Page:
With the launch of AMD’s Radeon R-300 series of graphics cards, a few entries in the lineup were left out of the initial launch, which includes a replacement for the Radeon R7 250X, the R7 260X, the R9 270 and the R9 270X. Well, we technically get one of those replacements today in the form of the “new” Radeon R7 370X. This is another rebrand of the Pitcairn-based R9 270, which itself was a rebranded Radeon HD7870 GHz Edition card. Some of the specs have changed slightly, but overall this isn’t a new card at all.
Sapphire is the first company to confirm that they’ll be rolling out a R7 370X and their model gets a Vapor-X cooler, just like the previous R9 270X did. Boasting 1280 stream processors, 80 texture units, 32 raster operators and a 256-bit memory interface, the R7 370X fills in the gap for consumers who wanted to purchase a GPU that will run every game out there at 1080p with high settings. It won’t always hit the 60fps mark like a stronger R9 390 will, but it’ll come close enough that you’ll have to compromise only on small visual details in order to maintain a high framerate.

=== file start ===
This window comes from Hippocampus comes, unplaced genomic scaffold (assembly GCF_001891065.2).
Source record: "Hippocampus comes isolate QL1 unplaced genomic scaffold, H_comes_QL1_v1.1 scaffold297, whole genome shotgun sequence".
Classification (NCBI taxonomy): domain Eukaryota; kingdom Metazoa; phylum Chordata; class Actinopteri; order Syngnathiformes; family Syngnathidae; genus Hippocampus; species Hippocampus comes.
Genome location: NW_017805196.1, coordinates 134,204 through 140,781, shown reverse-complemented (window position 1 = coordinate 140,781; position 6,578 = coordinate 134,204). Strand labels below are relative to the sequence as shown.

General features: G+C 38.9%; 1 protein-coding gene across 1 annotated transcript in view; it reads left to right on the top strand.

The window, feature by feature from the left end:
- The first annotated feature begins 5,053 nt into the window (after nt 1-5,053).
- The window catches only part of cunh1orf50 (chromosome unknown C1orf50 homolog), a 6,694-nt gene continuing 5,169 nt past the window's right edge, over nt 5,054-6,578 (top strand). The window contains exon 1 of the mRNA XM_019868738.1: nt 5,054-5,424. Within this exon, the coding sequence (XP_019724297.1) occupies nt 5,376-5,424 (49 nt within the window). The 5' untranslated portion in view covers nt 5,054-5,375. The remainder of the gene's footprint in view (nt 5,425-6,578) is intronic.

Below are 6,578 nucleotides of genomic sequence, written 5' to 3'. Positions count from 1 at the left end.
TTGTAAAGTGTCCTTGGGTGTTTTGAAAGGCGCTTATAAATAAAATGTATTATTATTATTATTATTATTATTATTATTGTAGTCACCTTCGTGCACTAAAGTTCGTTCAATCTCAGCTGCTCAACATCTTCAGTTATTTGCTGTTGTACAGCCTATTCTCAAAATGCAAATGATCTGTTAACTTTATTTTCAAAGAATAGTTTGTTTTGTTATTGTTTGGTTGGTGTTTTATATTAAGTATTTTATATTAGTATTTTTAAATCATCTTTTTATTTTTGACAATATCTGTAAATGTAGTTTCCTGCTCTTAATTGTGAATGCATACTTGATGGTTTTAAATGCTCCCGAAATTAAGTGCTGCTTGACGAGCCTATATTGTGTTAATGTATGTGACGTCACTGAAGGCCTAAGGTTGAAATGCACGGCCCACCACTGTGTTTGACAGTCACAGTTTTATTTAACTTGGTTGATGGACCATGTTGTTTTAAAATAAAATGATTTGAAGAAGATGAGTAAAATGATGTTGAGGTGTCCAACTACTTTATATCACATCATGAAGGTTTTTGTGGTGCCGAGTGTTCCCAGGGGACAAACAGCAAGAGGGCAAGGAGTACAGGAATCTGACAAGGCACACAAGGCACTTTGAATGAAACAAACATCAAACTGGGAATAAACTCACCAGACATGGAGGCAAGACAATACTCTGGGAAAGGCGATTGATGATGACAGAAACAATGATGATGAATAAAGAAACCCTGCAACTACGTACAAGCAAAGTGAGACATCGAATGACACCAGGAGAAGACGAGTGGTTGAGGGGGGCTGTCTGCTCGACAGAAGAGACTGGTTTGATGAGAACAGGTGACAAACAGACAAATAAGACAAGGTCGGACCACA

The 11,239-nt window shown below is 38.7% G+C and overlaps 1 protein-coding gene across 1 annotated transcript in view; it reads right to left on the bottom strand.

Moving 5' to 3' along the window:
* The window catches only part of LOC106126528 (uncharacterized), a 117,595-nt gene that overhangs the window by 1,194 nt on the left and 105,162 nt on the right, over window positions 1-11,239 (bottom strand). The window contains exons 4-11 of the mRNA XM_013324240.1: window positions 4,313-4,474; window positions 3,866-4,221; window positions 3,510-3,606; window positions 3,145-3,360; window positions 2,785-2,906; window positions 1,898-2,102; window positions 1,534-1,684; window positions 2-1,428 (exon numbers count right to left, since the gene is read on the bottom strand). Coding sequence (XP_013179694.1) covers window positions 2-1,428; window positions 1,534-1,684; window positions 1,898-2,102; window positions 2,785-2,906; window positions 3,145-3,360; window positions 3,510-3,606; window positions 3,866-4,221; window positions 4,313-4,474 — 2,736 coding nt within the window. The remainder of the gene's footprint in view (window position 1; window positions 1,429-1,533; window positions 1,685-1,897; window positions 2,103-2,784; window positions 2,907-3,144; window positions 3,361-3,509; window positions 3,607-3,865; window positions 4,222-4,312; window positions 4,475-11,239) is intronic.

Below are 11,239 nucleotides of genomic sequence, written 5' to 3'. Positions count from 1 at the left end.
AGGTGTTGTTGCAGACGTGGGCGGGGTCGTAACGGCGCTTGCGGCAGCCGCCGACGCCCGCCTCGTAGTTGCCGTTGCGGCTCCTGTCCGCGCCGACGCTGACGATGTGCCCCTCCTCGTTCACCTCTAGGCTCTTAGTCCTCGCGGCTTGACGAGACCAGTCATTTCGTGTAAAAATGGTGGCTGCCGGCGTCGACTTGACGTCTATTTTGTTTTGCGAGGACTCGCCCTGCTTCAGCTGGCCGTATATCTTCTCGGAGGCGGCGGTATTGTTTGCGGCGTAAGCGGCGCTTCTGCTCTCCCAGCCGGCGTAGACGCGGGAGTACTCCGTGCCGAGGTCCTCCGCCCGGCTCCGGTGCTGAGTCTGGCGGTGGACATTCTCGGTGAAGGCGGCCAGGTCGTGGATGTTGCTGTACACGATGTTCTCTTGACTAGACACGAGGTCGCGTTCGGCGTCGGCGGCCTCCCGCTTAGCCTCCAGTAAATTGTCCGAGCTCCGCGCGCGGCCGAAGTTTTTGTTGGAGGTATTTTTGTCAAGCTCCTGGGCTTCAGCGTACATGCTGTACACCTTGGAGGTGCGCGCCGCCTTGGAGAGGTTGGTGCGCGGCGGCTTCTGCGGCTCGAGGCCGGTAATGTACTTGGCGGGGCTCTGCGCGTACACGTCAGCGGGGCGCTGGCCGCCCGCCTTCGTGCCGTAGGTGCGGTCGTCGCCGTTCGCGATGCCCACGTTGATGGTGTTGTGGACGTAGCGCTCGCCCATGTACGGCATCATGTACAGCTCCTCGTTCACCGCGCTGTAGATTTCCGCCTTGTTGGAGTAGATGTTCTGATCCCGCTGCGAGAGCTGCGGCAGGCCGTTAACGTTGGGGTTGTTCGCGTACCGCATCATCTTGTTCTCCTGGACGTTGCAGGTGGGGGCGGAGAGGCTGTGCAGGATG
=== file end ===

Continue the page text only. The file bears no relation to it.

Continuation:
Because it is based on Pitcairn, which is Graphics Core Next v1.0 material, it misses out on a lot of the advancements that the rest of AMD’s lineup enjoys, like FreeSync support, new memory compression tricks and TrueAudio support. Aside from the actual game performance, which is pretty good, there’s nothing interesting about this release. Core clock speeds are set at 1200MHz, with the memory clocked at 5.6GHz. This is a boost of 200MHz and 800MHz respectively over the Radeon HD 7870 GHz Edition, which should bring some nice performance boosts. If you’re on a Radeon R9 270X, overclocking your card to somewhere near these frequencies should provide similar benefits to overall performance.
The R9 370X will ship in either 2GB or 4GB configurations, but no price point has been set. While you can expect this card to compete against the recently released Geforce GTX 950 from NVIDIA, it will have to do so while requiring the use of two 6-pin PEG power connectors, which puts the card’s thermal design power (TDP) at around 150W from the PSU.